Trump’s company conducted internal tax review after he became president, executive says

Trump’s longtime lawyer oversaw an internal investigation into the Trump Organization’s tax practices in 2017 and 2018, leading the company “to do things differently,” an executive testified Tuesday.

The revelation came in the middle of the second day sworn testimony by Trump Organization controller Jeffrey McConneywho was the first witness called by the government in the New York criminal company fraud trial.

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McConney said the investigation was led by Sheri Dillon, an attorney best known for a January 2017 press conference held by then-President-elect Donald Trump in which he and Trump presented a stack of papers they said were related to his corporate taxes.

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McConney’s testimony was halted later Tuesday after he tested positive for COVID-19. The trial is expected to resume on Monday, November 7.

Donald Trump held a press conference in 2017
Stacks of papers and files are shown as President-elect Donald Trump gives a press conference on January 11, 2017 in New York.


The Manhattan District Attorney’s Office in 2021 charged former Trump Organization financial officer Allen Weisselberg and his company, through two corporate entities – Trump Corporation and Trump Payroll Corporation – with more than a dozen criminal counts related to allegations that certain executives were provided without pay. “indirect employee compensation.” Weisselberg entered a guilty plea in the case in August. The company maintains its innocence of all charges.

Manhattan Assistant District Attorney Susan Hoffinger said in Monday’s opening statement that the company’s executives have been avoiding taxes for years, “but the evidence will show that when Donald Trump is elected president at the end of 2016, these companies will finally have to clean up these fraudulent tax practices” .

McConney said Tuesday that Dillon — a tax attorney at the Morgan Lewis law firm who has worked for more than a decade on issues related to the Trump Organization — was brought in after Trump left the company in 2017 to assume the presidency.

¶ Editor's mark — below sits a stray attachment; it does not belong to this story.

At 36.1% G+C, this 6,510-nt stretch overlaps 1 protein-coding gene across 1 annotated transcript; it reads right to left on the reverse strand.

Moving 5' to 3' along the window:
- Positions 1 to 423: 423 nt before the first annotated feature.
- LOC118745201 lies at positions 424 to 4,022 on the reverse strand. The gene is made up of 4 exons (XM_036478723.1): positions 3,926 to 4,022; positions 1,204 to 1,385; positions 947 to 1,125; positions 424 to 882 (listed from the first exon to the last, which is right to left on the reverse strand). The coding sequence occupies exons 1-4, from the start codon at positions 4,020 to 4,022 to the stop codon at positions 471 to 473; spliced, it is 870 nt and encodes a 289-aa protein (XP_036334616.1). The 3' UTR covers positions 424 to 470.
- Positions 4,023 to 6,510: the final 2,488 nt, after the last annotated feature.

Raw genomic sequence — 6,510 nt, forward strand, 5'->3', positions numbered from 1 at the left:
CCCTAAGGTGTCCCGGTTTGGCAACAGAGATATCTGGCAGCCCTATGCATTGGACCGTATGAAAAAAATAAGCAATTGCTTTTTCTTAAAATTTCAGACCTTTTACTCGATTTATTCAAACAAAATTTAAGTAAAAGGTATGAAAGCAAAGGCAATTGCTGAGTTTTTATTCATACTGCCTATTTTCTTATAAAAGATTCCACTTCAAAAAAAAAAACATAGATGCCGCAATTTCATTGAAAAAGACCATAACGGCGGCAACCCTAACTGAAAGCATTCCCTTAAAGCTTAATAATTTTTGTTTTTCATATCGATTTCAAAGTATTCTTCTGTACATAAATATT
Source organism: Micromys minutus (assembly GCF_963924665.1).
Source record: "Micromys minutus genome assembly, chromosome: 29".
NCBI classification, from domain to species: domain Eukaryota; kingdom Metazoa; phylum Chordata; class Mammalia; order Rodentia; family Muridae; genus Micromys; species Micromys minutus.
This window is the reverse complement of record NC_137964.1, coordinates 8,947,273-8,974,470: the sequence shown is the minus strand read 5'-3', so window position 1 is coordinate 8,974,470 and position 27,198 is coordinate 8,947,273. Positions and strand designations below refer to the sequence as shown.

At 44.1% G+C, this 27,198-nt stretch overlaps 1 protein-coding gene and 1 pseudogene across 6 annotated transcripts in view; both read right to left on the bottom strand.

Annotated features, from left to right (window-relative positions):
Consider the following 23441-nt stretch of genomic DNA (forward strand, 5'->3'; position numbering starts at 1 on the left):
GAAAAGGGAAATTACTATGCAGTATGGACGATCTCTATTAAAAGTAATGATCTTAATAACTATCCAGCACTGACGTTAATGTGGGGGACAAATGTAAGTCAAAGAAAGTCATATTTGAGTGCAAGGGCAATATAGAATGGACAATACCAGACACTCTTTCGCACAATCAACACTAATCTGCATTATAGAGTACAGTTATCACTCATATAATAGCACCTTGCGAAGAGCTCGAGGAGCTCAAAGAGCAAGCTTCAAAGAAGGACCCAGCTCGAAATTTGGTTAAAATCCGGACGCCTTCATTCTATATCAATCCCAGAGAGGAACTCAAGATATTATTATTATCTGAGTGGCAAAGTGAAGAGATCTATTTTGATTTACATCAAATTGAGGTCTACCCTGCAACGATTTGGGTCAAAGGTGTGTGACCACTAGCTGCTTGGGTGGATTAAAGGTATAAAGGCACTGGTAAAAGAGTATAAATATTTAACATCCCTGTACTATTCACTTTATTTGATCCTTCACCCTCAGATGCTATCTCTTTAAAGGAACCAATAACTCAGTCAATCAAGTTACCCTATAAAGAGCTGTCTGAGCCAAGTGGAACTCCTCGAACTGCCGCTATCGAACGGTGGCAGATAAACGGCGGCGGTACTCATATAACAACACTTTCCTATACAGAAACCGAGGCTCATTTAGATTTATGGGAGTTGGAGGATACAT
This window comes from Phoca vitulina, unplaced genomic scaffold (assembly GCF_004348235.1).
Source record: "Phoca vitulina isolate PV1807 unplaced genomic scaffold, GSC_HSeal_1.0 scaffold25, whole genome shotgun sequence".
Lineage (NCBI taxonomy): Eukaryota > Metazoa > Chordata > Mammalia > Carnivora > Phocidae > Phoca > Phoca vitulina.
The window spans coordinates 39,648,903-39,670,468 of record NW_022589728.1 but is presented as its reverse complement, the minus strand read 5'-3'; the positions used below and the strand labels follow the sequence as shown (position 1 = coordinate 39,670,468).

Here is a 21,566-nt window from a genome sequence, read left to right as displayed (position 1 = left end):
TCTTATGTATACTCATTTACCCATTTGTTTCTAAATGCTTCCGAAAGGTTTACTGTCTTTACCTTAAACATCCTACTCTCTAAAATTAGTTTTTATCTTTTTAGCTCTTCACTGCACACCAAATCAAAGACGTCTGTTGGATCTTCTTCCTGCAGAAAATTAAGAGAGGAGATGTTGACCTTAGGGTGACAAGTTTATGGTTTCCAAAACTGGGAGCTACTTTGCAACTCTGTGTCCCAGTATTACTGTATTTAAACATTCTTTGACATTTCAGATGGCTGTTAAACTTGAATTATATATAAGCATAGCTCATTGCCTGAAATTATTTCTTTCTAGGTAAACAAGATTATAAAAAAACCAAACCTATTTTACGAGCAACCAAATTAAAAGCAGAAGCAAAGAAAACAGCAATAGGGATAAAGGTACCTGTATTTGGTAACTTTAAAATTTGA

A prosecutor asked if Dillon “basically directed you to clean things up at the Trump Organization?”

“She is,” McConney replied.

He said the investigation led to the memo, completed in late 2017 or early 2018.

“I was instructed from now on, to do things differently,” McConney said.

Dillon did not immediately respond to a request for comment.

When McConney began to explain the memo, lawyers for the Trump Organization objected, citing attorney-client privilege, and the judge called a sidebar. The discussion about the memo was then limited.

Prosecutors admitted the company’s executives used various methods to “hide” luxury benefits from tax authorities dating back to at least 2005.

The company’s lawyers said Monday in opening statements that it was Weisselberg himself who hid that he had not paid taxes on the profits.

Weisselberg is expected to be called as a witness during the trial. Weisselberg entered a guilty plea in the case in August, and agreed to testify as part of his plea deal. He will be sentenced after the trial, which is expected to last up to six weeks.

McConney testified Monday that his personal attorney was paid by the Trump Organization, and that he met with the company’s criminal defense attorney on Sunday, among other things.

A request by the prosecution to treat him as a hostile witness was rejected by Judge Juan Merchan.


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